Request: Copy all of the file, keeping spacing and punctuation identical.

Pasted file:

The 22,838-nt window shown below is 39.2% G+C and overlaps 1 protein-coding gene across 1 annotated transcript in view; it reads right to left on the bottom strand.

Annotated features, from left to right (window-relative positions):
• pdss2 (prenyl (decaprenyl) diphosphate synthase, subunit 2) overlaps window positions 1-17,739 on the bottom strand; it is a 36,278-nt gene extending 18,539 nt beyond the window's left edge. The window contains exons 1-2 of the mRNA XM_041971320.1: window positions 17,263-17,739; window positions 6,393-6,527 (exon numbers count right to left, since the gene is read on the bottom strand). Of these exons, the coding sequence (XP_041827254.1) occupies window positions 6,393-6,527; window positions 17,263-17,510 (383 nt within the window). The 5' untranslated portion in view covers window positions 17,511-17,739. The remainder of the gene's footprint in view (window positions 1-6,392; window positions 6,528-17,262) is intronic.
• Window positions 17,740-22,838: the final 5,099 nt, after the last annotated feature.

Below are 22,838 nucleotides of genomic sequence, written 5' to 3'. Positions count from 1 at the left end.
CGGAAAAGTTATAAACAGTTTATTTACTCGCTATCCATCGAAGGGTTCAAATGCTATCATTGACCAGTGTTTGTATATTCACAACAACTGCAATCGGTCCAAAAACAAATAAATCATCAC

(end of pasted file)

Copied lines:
The 22,838-nt window shown below is 39.2% G+C and overlaps 1 protein-coding gene across 1 annotated transcript in view; it reads right to left on the bottom strand.

Annotated features, from left to right (window-relative positions):
• pdss2 (prenyl (decaprenyl) diphosphate synthase, subunit 2) overlaps window positions 1-17,739 on the bottom strand; it is a 36,278-nt gene extending 18,539 nt beyond the window's left edge. The window contains exons 1-2 of the mRNA XM_041971320.1: window positions 17,263-17,739; window positions 6,393-6,527 (exon numbers count right to left, since the gene is read on the bottom strand). Of these exons, the coding sequence (XP_041827254.1) occupies window positions 6,393-6,527; window positions 17,263-17,510 (383 nt within the window). The 5' untranslated portion in view covers window positions 17,511-17,739. The remainder of the gene's footprint in view (window positions 1-6,392; window positions 6,528-17,262) is intronic.
• Window positions 17,740-22,838: the final 5,099 nt, after the last annotated feature.

Below are 22,838 nucleotides of genomic sequence, written 5' to 3'. Positions count from 1 at the left end.
CGGAAAAGTTATAAACAGTTTATTTACTCGCTATCCATCGAAGGGTTCAAATGCTATCATTGACCAGTGTTTGTATATTCACAACAACTGCAATCGGTCCAAAAACAAATAAATCATCAC